By taking into consideration current conditions and integrating them into various build out possibilities of the project, models that cross time scales and various physical events [earthquakes] will provide information for various parties interested in the discussion about the future of the region. Traditional predictive modeling is linear, focused on an eventual end date. The Pebble project, as it stands now, will start operating in 2020 and will have a lifespan of either 25 or 50 years, depending on which plan gets approved. With traditional predictive modeling, it may be possible to somewhat accurately depict the future state of the site five, maybe ten years beyond the beginning of construction. Beyond that, unexpected events like earthquakes or construction on other mining projects would throw off any model. Because of this, scenario building will be built into the modeling process, allowing for multiple looks into the future of the site, along various points of its long timescale. Modeling software traditionally meant for scientists or engineers, such as software from companies like Gemcom or Runge Pincock Minarco will be explored as tools during the scenario building process. It is through working with modeling and scenario building that a new, gradual and feedback-based predictive model as well as a new kind of design methodology will be formulated.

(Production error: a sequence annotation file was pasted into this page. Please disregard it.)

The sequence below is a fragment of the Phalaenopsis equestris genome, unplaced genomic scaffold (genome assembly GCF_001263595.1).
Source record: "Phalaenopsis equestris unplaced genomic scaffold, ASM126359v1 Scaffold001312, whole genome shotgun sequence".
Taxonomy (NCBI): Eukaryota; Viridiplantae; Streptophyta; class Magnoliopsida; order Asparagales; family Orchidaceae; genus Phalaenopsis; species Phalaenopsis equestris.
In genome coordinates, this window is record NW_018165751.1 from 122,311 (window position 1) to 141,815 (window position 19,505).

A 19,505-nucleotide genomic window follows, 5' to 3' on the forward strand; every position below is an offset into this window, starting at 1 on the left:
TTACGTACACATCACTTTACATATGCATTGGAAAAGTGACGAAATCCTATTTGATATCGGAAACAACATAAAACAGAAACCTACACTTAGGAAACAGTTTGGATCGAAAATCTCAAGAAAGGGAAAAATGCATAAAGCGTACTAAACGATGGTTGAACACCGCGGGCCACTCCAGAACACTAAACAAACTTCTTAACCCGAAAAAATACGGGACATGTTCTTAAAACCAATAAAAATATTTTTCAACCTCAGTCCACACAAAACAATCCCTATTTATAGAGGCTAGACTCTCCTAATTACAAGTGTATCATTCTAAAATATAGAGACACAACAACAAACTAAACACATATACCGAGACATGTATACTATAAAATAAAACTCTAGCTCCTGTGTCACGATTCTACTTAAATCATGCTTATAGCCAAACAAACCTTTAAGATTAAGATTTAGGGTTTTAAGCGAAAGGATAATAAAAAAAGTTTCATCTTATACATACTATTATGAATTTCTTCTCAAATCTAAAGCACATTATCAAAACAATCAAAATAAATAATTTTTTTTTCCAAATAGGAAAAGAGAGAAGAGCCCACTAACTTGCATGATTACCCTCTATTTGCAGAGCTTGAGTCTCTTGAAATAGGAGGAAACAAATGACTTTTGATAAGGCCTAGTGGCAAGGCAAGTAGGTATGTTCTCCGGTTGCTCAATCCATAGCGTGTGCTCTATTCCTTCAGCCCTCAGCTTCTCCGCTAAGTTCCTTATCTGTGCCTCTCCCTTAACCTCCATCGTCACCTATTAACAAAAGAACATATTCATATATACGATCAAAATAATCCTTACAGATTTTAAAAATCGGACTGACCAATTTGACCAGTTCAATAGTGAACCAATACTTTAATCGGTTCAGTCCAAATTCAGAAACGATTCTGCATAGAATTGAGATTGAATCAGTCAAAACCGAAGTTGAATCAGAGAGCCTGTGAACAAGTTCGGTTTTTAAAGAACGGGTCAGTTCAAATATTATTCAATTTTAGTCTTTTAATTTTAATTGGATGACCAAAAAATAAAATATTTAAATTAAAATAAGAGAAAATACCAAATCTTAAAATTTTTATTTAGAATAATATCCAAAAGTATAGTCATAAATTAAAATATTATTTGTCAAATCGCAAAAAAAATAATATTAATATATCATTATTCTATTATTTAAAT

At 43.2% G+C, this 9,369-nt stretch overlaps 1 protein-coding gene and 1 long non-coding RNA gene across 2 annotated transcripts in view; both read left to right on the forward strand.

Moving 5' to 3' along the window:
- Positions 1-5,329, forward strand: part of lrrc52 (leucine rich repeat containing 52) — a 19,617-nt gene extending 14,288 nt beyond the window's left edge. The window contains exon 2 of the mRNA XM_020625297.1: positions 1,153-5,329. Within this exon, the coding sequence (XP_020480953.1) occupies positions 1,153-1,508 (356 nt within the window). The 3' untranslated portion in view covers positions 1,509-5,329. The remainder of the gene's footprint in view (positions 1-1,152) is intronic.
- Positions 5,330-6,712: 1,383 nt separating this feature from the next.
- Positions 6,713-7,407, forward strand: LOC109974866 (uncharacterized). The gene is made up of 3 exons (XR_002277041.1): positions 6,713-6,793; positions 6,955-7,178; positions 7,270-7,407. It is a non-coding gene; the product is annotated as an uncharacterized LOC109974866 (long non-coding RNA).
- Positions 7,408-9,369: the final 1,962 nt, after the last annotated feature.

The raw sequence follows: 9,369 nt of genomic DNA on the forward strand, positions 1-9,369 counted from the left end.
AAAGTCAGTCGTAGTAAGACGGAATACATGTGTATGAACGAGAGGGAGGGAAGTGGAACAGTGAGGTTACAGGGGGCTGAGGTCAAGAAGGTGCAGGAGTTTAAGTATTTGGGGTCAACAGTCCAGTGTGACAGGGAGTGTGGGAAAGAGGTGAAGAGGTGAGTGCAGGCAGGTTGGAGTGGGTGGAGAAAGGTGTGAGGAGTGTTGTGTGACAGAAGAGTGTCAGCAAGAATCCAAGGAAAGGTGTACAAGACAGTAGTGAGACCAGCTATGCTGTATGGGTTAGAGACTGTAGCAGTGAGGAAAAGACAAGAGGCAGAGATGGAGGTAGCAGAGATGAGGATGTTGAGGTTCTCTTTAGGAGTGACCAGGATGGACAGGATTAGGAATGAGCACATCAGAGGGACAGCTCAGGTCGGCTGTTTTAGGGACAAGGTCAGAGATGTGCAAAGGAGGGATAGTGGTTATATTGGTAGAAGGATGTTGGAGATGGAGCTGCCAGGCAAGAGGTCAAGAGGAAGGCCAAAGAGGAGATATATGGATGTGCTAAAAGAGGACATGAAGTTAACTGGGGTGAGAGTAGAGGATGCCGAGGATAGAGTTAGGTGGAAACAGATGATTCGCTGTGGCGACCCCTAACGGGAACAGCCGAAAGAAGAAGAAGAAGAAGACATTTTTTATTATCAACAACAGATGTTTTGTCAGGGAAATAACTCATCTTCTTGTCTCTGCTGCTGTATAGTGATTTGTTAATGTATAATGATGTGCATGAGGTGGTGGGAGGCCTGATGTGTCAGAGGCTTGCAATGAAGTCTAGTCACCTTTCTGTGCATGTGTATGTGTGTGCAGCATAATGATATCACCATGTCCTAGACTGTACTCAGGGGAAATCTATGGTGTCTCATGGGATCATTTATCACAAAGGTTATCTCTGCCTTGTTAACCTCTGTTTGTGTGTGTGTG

Fig. 3. Mine operations after 25 years. Red highlights impacted streams and wetlands.
Fig. 4. Mine operations after 50 years. Red highlights impacted streams and wetlands.
Fig. 5. Parameters/Uncertainties
SOURCES 1. D.J. Szumigala, L.A. Harbo, and J.N. Adleman . Alaska’s Mineral Industry 2010. 2. US Census Bureau. 2010 Census. 3. Andy Bullick. “Run Defense.” American Angler, 2010. 4. Our Bristol Bay. “Fact Sheet: The Risks of Pebble Mine.” http://www. ourbristolbay.com/the-risk-factsheet.html, 2011. 5. Alaska Department of Natural Resources, Mining, Land & Water. “Pebble Project.” http://dnr.alaska.gov/mlw/mining/largemine/pebble/, 2012. 6. Save Bristol Bay. “About Pebble Mine.” www.savebristolbay.org, 2012. 7. Leopold, Aldo. A Sand County Almanac. Oxford: Oxford University Press, Inc. 1966. Pg. 196. 8. Berger, Alan. Drosscape: Wasting Land in Urban America. New York: Princeton Architectural Press. 2006. Pg. 12.